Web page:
[T]he Oireachtas must be mindful not to rush into producing a knee-jerk, reactionary piece of legislation….it is important to remember that the law in Ireland regarding gender recognition is no worse today than it was before the Foy judgment was handed down. Although it is clear that something must be done to ensure the vindication of the rights of transsexual persons this does not have to happen within the next month. Such persons would be better served by our legislators taking time to consider properly the issues raised by the Foy case. It is not sufficient simply to “copy and paste” the [UK] Gender Recognition Act into Irish law.
In the original action her claim was unsuccessful, however the European Court of Human Rights handed down the Goodwin v United Kingdom decision only two days later and, as a result, the High Court was to rehear the case taking the ECHR into account (as the 2003 Act requires). On this basis the High Court last Friday found that although Irish law was not unconstitutional and although Lydia Foy was not entitled to an altered birth certificate under Irish law, this position was clearly incompatible with the Convention and therefore a Declaration of Incompatibility would be appropriate. The Court gave counsel three weeks to consider the judgment (which does not yet appear to be online) and once the Declaration is issued the DÃ¡il (lower house of parliament) will be required to consider it within 21 days.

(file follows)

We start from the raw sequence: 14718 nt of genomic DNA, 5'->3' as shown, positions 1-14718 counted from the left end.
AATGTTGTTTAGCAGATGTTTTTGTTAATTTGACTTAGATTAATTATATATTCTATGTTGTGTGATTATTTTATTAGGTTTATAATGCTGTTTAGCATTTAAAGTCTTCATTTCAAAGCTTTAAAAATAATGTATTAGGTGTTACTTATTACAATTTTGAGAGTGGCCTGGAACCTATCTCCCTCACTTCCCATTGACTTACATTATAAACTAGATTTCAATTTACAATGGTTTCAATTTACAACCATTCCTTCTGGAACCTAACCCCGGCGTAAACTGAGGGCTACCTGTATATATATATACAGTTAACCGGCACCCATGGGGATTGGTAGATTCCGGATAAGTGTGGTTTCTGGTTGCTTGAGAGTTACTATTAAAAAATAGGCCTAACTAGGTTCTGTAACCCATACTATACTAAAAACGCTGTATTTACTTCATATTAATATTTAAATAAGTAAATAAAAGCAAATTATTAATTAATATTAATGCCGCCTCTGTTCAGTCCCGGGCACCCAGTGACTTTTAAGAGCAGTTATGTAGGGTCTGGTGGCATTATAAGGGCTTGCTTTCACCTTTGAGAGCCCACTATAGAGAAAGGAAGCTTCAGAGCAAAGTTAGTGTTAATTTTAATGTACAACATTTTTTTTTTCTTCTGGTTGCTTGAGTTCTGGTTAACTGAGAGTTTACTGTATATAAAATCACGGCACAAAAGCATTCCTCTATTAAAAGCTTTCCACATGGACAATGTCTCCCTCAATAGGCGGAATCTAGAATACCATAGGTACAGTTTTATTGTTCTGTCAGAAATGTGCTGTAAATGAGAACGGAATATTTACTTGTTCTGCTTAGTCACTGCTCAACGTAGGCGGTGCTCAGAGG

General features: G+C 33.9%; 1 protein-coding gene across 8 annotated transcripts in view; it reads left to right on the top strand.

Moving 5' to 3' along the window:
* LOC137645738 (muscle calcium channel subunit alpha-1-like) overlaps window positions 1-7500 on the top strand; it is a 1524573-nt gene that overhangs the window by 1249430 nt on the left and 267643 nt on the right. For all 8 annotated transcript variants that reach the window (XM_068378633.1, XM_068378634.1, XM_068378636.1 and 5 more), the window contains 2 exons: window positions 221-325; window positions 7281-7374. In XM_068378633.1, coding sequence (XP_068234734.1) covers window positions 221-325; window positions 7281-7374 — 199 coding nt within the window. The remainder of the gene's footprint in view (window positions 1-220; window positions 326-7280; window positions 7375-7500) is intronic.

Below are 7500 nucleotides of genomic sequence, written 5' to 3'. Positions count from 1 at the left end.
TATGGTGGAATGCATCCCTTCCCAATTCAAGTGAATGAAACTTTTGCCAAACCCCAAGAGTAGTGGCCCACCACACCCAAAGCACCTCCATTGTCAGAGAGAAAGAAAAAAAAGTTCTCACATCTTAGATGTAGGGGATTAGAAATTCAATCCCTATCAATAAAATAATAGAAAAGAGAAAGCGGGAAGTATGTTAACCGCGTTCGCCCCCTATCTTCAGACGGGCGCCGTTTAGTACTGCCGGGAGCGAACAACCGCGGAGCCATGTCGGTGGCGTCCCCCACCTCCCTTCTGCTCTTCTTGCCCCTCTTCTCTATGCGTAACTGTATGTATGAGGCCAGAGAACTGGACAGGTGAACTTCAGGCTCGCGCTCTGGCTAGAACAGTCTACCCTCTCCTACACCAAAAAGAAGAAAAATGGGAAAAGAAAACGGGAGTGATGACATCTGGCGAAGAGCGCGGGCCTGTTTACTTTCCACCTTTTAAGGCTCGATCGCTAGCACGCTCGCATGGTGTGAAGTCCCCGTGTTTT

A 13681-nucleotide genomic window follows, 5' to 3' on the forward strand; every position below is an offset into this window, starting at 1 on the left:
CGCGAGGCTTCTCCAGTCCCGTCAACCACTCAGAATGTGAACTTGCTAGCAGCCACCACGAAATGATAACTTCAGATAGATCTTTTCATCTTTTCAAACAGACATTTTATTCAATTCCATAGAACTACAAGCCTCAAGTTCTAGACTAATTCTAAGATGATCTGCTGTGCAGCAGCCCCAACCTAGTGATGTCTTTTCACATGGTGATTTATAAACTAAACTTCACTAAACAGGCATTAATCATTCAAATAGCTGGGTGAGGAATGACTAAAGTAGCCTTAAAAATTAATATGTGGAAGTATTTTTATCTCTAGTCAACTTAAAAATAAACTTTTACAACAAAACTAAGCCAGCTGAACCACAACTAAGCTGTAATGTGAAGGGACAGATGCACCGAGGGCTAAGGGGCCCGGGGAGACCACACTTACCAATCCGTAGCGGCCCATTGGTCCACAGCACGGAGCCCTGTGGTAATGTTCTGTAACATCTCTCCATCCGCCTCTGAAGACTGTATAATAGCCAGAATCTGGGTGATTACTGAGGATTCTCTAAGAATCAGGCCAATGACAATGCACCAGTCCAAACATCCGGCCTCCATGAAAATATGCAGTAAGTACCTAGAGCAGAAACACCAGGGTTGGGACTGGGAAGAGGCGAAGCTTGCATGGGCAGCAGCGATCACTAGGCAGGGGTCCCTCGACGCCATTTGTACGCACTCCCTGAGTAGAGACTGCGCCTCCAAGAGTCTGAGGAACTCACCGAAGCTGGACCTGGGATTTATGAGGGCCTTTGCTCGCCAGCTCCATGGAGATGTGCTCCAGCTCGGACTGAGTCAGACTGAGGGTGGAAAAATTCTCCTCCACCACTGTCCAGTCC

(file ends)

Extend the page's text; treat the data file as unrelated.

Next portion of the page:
This case and the repercussions of the Declaration of Incompatibility are exceptionally important developments in Irish law. First of all, from the perspective of those interested in the real impact that the Convention will have now that it has been incorporated (Ireland is a dualist state under Article 29 of the Constitution) it affords the opportunity to see whether the legislature will in fact respond to the political imperative to legislate for the recognition of the realigned gender of transpersons â€“ it has no domestic legal obligation to do so. From a gender perspective the decision is also important. Irish law has traditionally been strongly gender-structured emanating from a gendered Constitution that includes a provision in Article 41.2 to the effect that â€œIn particular, the State recognises that by her life within the home, woman gives to the State a support without which the common good cannot be achievedâ€. Legislating positively in the context of transpersons may well introduce a much needed realignment of gender notions in Irish law â€“ or at least force a (hopefully informed and balanced) debate on the lawâ€™s reliance on gender as a classification and the complexities of gender that simple â€˜assignment at birthâ€™ policies tend to obscure.
Later this week Tanya nÃ Mhuirthile, a PhD candidate at the CCJHR whose research focuses on the legal implications of intersexuality, will guest blog a post on Foy and on the implications of this case for Irish law and policy on gender identity.